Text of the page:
Contemporary multimeters can measure many quantities. The common ones are:

Voltage, alternating and direct, in volts.

Current, alternating and direct, in amperes.

The frequency range for which AC measurements are accurate must be specified.

Resistance in ohms.

Capacitance in farads.

Frequency in hertz.

Resolution

The resolution of a multimeter is the smallest part of the scale which can be shown. The resolution is scale dependent. On some digital multimeters it can be configured, with higher resolution measurements taking longer to complete. For example, a multimeter that has a 1mV resolution on a 10V scale can show changes in measurements in 1mV increments.

The resolution of a multimeter is often specified in the number of decimal digits resolved and displayed. If the most significant digit cannot take all values from 0 to 9 is often termed a fractional digit. For example, a multimeter which can read up to 19999 (plus an embedded decimal point) is said to read 4½ digits.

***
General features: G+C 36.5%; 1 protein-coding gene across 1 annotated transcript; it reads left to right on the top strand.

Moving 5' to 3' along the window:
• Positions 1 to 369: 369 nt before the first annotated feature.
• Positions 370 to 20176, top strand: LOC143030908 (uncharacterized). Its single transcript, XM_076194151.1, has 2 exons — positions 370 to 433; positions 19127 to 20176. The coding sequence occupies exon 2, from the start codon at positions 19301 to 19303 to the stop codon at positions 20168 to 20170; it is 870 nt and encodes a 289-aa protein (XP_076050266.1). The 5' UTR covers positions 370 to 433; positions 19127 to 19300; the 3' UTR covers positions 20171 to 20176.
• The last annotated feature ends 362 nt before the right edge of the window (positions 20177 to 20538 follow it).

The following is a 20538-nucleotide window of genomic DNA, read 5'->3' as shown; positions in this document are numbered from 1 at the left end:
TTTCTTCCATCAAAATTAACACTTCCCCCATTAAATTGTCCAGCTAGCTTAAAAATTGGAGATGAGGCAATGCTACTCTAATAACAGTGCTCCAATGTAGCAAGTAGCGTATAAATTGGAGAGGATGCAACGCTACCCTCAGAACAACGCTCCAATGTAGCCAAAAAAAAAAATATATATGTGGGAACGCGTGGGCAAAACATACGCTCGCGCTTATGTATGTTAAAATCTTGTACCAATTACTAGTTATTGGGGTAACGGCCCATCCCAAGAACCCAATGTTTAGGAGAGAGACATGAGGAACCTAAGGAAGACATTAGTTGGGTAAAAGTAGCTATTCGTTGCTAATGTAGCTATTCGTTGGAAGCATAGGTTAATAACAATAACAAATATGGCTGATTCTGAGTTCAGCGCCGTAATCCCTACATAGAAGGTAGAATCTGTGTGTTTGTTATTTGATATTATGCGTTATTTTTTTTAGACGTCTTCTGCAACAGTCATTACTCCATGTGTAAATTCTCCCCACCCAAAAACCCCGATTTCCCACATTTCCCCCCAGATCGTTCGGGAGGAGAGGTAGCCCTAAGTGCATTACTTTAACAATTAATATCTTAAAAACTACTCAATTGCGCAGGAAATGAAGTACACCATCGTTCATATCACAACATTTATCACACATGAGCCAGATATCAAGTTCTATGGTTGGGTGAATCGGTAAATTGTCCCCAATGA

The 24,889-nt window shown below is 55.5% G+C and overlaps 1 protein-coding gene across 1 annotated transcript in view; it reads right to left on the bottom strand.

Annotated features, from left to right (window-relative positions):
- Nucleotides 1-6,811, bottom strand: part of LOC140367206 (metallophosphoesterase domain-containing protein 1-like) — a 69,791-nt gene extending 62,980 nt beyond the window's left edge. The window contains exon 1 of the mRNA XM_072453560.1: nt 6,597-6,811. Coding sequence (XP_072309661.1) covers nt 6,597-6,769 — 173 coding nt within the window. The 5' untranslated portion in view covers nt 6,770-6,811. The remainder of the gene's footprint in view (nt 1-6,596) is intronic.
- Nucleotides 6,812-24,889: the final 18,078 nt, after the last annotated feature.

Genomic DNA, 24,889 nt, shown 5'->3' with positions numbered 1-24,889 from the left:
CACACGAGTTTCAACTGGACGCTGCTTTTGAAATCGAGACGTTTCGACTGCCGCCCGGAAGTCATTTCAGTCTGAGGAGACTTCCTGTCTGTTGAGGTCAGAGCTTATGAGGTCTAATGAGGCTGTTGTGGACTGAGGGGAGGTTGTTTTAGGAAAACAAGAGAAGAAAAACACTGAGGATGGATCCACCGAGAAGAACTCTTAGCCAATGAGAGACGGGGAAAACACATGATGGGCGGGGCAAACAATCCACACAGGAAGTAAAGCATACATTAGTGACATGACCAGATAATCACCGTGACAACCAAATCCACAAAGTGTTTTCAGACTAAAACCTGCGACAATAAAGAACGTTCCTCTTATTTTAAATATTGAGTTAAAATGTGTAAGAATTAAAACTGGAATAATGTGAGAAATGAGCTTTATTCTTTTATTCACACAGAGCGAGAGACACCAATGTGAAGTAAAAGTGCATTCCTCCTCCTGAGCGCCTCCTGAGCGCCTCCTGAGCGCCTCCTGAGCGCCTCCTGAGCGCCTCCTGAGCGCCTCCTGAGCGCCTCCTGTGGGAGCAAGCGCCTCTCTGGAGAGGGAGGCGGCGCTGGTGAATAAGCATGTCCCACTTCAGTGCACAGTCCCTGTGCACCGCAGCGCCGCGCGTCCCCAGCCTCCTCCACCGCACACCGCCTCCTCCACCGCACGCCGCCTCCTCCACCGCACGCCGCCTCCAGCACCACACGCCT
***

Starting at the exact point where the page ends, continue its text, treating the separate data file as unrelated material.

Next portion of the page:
Accuracy

Accuracy essentially represents the uncertainty of a given measurement because a reading from a digital multimeter (DMM) can differ from the actual input.

The accuracy of an analog instrument usually refers to full-scale deflection; a measurement of 30V on the 100V scale of a 3% meter is subject to an error of 3V, 10% of the reading. Digital meters usually specify accuracy as a percentage of reading plus a percentage of full-scale value, sometimes expressed in counts rather than percentage terms.

There are two types of multimeters

1) Analog multimeter

2) Digital multimeter

A meter is a measuring instrument. An ammeter measures current, a voltmeter measures the potential difference (voltage) between two points, and an ohmmeter measures resistance. A multimeter combines these functions and possibly some additional ones as well, into a single instrument.

Digital multimeter

The diagram below shows a switched range multimeter:

Switched range multimeter

Diagrams A and B below show a circuit before and after connecting an ammeter:

A

B

to measure current, the circuit must be broken to allow the ammeter to be connected in series ammeters must have a LOW resistance

We have to make to a practical circuit in order to include the ammeter. To start with, you need to break the circuit so that the ammeter can be connected in series. All the current flowing in the circuit must pass through the ammeter. Meters are not supposed to alter the behavior of the circuit, or at least not significantly, and it follows that an ammeter must have a very LOW resistance.

Diagram C shows the same circuit after connecting a voltmeter:

A

C